and presents it to the application as if	it had executed	the statement
       itself.

   Advantages
       Okay, but you still don't see the point?	Well let's consider what we've
       gained:

       Connection Pooling and Throttling

       The 'dbi	execute' web server leverages all the functionality of web
       infrastructure in terms of load balancing, high-availability,
       firewalls, access management, proxying, caching.

       At its most basic level you get a configurable pool of persistent
       database	connections.

       Simple Scaling

       Got thousands of	processes all trying to	connect	to the database? You
       can use DBD::Gofer to connect them to your smaller pool of 'dbi
       execute'	web servers instead.

       Caching

       Client-side caching is as simple	as adding ""cache=1"" to the DSN.
       This feature alone can be worth using DBD::Gofer	for.

       Fewer Network Round-trips

       DBD::Gofer sends	as few requests	as possible (dependent on the policy
       being used).

       Thin Clients / Unsupported Platforms

       You no longer need drivers for your database on every system.
       DBD::Gofer is pure perl.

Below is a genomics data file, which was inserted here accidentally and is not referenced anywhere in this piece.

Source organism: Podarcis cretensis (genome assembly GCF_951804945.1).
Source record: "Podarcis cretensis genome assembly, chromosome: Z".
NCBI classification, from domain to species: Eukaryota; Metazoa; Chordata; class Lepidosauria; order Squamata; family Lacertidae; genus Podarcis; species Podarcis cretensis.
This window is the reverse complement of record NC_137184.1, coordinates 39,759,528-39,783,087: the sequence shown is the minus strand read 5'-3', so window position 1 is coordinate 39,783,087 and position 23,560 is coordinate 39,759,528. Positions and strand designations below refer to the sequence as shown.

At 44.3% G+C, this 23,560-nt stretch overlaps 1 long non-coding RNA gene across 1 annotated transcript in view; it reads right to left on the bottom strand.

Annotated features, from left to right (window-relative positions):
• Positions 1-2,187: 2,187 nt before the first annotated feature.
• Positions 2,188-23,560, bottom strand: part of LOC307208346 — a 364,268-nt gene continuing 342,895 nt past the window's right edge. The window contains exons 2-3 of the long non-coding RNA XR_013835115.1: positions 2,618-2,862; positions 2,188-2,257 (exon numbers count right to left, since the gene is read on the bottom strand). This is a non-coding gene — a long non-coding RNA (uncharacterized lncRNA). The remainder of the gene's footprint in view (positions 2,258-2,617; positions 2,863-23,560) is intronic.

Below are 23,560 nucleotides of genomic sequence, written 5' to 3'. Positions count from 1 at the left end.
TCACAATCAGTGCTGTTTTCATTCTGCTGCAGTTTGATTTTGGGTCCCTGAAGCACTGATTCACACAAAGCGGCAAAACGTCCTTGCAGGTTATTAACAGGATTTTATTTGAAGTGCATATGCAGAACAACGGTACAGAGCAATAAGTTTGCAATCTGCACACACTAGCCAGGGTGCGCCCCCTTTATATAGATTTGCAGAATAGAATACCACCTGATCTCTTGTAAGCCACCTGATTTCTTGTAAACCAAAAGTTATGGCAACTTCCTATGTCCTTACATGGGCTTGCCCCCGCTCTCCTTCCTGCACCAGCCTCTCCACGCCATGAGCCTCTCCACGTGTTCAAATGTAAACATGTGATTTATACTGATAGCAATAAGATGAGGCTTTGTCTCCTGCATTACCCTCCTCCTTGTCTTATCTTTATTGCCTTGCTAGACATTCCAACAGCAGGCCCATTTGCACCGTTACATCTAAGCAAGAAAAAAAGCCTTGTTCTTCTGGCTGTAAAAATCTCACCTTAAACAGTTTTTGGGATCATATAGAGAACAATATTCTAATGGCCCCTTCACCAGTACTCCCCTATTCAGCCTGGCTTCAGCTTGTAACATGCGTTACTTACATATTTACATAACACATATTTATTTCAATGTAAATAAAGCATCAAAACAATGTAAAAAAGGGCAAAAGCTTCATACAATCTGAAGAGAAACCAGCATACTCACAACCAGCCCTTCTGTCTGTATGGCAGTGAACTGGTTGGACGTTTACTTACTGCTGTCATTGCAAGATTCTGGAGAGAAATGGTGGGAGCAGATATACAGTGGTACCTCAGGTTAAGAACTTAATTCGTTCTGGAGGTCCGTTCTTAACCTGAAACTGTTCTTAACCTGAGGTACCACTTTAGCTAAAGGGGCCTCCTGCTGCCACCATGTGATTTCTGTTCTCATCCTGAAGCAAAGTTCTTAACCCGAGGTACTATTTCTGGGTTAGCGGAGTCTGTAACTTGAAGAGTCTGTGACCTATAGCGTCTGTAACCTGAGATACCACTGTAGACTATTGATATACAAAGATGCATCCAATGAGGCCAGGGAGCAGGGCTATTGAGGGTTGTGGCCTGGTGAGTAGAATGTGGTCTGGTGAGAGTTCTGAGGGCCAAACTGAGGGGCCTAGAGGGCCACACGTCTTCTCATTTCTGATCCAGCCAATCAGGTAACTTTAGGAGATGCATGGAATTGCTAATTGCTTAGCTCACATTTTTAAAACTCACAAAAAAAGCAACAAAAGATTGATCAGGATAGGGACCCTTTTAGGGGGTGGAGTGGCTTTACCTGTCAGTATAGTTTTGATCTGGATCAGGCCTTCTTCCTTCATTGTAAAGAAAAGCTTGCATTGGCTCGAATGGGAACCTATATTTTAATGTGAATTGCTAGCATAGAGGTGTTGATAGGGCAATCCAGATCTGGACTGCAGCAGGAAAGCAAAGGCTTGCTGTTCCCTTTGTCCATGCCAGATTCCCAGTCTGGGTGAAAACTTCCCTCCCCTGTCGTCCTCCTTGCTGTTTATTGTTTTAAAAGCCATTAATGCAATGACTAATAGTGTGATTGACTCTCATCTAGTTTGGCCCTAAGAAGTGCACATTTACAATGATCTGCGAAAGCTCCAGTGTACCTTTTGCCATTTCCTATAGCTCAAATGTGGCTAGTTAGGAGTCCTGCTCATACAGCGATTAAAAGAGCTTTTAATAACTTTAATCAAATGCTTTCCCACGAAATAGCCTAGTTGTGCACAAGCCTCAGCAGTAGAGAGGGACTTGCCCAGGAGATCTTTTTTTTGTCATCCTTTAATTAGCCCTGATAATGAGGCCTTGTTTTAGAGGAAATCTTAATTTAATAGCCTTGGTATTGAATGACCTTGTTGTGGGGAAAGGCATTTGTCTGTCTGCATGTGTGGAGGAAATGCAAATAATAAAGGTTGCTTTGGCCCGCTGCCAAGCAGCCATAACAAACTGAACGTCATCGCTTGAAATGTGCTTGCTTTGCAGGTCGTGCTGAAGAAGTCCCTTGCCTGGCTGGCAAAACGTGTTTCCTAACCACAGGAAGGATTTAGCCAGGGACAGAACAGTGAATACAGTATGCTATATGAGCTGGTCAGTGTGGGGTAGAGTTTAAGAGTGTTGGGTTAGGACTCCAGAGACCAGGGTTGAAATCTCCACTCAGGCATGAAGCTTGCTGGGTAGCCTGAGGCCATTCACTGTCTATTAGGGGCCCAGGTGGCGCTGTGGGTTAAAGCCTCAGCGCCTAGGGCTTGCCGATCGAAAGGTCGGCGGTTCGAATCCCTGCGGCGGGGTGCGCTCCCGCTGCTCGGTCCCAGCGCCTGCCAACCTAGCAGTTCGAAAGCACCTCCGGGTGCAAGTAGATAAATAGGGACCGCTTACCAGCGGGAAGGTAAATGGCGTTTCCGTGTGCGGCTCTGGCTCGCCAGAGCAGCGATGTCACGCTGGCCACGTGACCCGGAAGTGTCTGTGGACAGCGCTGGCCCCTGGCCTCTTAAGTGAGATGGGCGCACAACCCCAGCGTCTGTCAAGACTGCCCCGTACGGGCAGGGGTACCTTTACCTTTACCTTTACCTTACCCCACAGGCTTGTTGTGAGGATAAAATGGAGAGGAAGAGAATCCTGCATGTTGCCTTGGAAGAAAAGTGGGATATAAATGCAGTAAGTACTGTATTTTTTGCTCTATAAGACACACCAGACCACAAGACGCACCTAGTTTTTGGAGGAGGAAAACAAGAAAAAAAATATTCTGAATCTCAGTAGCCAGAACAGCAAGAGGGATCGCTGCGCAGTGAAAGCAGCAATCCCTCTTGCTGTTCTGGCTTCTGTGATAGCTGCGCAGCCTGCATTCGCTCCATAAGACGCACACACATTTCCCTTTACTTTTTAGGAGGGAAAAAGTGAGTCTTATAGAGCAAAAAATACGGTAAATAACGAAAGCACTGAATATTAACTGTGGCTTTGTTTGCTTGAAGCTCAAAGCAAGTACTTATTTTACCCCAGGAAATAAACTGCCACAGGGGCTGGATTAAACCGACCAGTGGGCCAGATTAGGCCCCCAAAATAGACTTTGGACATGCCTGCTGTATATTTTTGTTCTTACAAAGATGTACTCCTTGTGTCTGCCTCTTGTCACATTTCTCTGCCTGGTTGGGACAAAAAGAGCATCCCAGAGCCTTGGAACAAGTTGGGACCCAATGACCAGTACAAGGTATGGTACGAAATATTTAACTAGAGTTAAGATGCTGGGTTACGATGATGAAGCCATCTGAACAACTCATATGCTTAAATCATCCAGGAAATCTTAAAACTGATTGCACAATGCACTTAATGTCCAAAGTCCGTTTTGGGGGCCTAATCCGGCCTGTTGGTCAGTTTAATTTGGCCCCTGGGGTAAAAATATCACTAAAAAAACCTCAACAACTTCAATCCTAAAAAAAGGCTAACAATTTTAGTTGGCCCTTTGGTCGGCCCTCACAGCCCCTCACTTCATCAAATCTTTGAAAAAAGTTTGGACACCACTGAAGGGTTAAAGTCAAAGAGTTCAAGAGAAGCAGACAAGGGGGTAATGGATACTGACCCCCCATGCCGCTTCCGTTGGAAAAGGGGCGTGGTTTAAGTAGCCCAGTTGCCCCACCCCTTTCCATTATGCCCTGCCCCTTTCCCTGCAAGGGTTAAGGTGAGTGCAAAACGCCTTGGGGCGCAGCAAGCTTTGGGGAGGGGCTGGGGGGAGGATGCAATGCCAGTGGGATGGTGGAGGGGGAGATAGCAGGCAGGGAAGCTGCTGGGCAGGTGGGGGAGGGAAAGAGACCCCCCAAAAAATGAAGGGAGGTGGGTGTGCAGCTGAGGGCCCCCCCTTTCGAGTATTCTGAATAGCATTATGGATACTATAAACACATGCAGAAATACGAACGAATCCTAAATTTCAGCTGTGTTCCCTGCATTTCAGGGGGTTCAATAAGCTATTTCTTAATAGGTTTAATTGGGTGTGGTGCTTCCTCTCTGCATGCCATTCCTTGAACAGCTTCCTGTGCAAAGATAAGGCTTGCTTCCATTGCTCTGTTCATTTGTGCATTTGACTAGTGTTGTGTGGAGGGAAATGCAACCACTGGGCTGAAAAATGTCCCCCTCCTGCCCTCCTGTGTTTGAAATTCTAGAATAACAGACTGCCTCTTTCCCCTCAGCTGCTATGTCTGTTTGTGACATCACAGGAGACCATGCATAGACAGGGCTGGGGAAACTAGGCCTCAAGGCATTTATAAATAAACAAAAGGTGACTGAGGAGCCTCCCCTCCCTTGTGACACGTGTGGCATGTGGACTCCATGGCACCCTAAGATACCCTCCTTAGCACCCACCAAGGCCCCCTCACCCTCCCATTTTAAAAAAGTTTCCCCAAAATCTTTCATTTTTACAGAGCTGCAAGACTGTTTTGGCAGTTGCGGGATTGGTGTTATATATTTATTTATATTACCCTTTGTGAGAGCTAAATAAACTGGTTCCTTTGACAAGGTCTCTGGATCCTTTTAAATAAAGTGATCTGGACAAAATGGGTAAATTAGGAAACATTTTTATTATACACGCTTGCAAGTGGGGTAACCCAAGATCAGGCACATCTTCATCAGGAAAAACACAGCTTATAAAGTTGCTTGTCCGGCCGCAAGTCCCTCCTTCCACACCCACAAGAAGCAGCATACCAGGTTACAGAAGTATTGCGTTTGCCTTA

CONSTRAINTS
       There are some natural constraints imposed by the DBD::Gofer
       'stateless' approach.  But not many:

   You can't change database handle attributes after connect()
       You can't change	database handle	attributes after you've	connected.
       Use the connect() call to specify all the attribute settings you	want.

       This is because it's critical that when a request is complete the
       database	handle is left in the same state it was	when first connected.

       An exception is made for	attributes with	names starting ""private_"":
       They can	be set after connect() but the change is only applied locally.

   You can't change statement handle attributes	after prepare()
       You can't change	statement handle attributes after prepare.

       An exception is made for	attributes with	names starting ""private_"":
       They can	be set after prepare() but the change is only applied locally.

   You can't use transactions
       AutoCommit only.	Transactions aren't supported.

       (In theory transactions could be	supported when using a transport that
       maintains a connection, like "stream" does. If you're interested	in
       this please get in touch	via dbi-dev@perl.org)

   You can't call driver-private sth methods
       But that's rarely needed	anyway.

GENERAL	CAVEATS
       A few important things to keep in mind when using DBD::Gofer:

   Temporary tables, locks, and	other per-connection persistent	state
       You shouldn't expect any	per-session state to persist between requests.
       This includes locks and temporary tables.

       Because the server-side may execute your	requests via a different
       database	connections, you can't rely on any per-connection persistent